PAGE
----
How Hillary Clinton Won the Popular Vote but Still Lost the Election

logoBy Daniel Nasaw, WSJ

In sum, Clinton did really well in states that didn’t matter in the electoral college

bn-qv849_sadvot_p_20161117114239More than a week after losing the presidential election, Democrat Hillary Clinton is ahead in the popular count by somewhere around one million votes. But as any middle-schooler knows, the president is chosen not directly by the voters but through a system established by the Constitution called the Electoral College.

By that score, based on winning individual states, Donald Trump is poised to win 306 electoral votes to 232 for Mrs. Clinton, after flipping into the Republican column five states Barack Obama won twice.

The president-elect won fewer electoral votes than President Barack Obama did in either of his races and was behind in the popular vote by 1.3 million in a tally by David Wasserman of Cook Political Report, and 947,579 in an Associated Press tally. (Votes are still being counted.) Neither candidate has an outright majority of the total vote: Mr. Trump won about 47% of the vote and Mrs. Clinton 48%, with the balance going to third-party candidates.

A look at the results shows how Mrs. Clinton won more votes than Mr. Trump but was unable to stack up enough states to win the Electoral College.

Put simply, Mrs. Clinton performed well relative to Barack Obama in states that didn’t matter for the Electoral College because they were states she could count on winning easily or losing badly. In two prime examples, Mrs. Clinton ran up the score in California, which hasn’t voted for a Republican since 1988, and outperformed Mr. Obama in Texas, which last voted for a Democrat in 1976.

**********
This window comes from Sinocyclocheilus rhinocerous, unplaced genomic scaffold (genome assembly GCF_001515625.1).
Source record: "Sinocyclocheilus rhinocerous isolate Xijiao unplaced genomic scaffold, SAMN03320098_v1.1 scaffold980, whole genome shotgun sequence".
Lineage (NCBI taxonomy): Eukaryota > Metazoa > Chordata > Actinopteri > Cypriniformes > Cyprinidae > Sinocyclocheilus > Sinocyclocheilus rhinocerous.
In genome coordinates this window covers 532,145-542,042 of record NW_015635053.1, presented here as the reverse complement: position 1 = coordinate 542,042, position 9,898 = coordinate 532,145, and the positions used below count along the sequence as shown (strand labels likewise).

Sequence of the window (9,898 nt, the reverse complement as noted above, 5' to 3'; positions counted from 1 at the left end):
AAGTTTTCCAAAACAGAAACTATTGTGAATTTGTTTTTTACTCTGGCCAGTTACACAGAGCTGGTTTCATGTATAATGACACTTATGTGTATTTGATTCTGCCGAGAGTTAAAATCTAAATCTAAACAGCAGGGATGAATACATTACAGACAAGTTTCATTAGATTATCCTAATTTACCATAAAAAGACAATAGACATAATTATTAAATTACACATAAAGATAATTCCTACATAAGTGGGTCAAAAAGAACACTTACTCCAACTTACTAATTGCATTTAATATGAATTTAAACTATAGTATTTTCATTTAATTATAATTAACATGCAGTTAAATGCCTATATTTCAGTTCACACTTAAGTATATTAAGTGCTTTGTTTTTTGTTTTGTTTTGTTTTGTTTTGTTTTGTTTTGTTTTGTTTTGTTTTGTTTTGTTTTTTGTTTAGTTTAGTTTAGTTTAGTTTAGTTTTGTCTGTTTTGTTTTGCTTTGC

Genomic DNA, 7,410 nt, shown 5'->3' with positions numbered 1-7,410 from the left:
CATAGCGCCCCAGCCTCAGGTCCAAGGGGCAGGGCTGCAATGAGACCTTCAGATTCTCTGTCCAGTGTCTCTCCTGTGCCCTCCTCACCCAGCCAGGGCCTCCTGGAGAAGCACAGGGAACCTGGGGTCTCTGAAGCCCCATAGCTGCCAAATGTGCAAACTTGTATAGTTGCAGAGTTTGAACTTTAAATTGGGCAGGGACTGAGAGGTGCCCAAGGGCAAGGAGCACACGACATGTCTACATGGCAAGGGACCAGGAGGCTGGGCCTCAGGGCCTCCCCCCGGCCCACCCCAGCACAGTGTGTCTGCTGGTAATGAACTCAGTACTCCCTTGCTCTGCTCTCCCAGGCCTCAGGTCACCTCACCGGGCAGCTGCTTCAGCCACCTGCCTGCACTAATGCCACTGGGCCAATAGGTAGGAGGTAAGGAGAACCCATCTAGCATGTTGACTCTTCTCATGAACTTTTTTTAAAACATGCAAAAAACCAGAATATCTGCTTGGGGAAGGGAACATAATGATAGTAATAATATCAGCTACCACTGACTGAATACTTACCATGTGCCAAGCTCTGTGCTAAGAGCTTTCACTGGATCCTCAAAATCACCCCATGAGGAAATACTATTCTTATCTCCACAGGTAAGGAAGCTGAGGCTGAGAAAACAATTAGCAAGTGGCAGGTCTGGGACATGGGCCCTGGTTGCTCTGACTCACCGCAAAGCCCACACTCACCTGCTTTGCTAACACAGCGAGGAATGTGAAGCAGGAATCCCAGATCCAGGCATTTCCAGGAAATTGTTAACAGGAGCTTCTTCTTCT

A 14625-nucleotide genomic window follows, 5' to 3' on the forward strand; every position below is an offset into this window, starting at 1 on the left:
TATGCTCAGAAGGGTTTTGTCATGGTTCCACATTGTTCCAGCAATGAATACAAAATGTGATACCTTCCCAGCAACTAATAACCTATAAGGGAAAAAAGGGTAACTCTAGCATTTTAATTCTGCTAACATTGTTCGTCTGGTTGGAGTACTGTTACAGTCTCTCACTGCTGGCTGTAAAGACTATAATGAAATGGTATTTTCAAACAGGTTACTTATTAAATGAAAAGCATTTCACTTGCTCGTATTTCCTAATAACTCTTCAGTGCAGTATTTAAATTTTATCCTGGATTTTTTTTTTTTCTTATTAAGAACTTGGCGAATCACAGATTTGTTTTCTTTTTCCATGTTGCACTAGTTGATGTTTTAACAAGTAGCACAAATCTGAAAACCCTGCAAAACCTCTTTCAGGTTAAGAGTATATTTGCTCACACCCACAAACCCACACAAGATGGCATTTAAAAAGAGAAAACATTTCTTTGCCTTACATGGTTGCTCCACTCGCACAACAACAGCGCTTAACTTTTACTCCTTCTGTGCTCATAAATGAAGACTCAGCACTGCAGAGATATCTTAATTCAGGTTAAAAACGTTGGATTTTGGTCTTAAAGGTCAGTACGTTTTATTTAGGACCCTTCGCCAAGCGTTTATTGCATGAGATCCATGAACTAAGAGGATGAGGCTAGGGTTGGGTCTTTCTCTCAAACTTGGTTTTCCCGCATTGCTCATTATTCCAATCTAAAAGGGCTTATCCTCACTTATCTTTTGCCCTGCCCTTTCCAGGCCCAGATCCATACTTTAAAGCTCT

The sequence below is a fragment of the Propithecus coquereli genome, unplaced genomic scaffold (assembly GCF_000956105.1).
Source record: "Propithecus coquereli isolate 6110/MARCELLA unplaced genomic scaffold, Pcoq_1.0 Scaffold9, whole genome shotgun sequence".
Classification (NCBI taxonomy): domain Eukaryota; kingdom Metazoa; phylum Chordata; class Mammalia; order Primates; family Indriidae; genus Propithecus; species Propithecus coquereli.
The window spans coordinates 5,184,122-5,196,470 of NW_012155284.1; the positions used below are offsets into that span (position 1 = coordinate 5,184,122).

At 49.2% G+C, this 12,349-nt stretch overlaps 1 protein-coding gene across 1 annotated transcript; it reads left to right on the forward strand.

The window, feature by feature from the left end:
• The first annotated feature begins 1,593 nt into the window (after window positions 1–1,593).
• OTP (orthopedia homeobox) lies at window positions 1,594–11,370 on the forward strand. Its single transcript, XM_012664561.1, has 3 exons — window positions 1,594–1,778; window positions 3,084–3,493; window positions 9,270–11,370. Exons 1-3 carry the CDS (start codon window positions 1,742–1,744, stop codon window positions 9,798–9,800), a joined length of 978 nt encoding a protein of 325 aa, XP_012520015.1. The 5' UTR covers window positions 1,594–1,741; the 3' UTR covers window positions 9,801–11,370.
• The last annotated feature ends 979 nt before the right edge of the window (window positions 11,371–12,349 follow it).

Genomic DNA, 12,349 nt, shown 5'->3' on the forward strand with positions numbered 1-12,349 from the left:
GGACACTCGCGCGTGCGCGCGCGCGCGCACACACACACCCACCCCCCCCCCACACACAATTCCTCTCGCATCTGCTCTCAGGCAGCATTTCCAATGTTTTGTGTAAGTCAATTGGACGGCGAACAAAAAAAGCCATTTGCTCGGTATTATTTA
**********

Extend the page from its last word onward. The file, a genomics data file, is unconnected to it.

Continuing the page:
Meanwhile, Mr. Trump eked out victories in Florida, Michigan, Pennsylvania and Wisconsin, and won solidly in Iowa and Ohio. All those states voted twice for Mr. Obama.

As of Wednesday’s AP tally, overall turnout in California was down about 18% from 2012, but not evenly. The number of Democratic votes declined 16% from 2012, while the number of Republican votes dropped 27%. The result: Mrs. Clinton won the state with 62% of the vote to 33% for Mr. Trump, while Mr. Obama won with 59% to 38% for Mr. Romney.

Texas was one of the rare states where turnout was up — 11.4% over 2012, and Democrats added about 450,000 more votes over the 2012 election than did the Republicans. The upshot: Mr. Trump won with 53% of the vote, four points less than Mr. Romney’s vote in 2012.

The pattern repeats itself elsewhere: Mr. Trump dramatically under-performed Mr. Romney in heavily Mormon Utah, winning about 289,000 fewer votes, while Mrs. Clinton won 22,400 votes more than Mr. Obama did. But he still won the conservative state, which last voted for a Democrat in 1964.

By winning a lot of votes in states already firmly in the Democratic or Republican columns and losing key historically Democratic states by very small margins, Mrs. Clinton became the second Democrat in 16 years to win the popular vote while losing the Electoral College.

Democratic California Sen. Barbara Boxer on Tuesday said she planned to introduce a bill to abolish the electoral college and award the presidency to the winner of the popular vote. That would require a constitutional amendment, and the measure is unlikely to advance in a Republican controlled Senate, let alone win ratification by three-fourths of the states subsequently.

A switch to a popular vote system would lead to an overhaul in campaign strategy, probably with candidates spending more time in dense, vote-rich media markets at the expense of the traditional battlegrounds. Said Mr. Trump on Monday: “If the election were based on total popular vote I would have campaigned in N.Y., Florida and California and won even bigger and more easily.”

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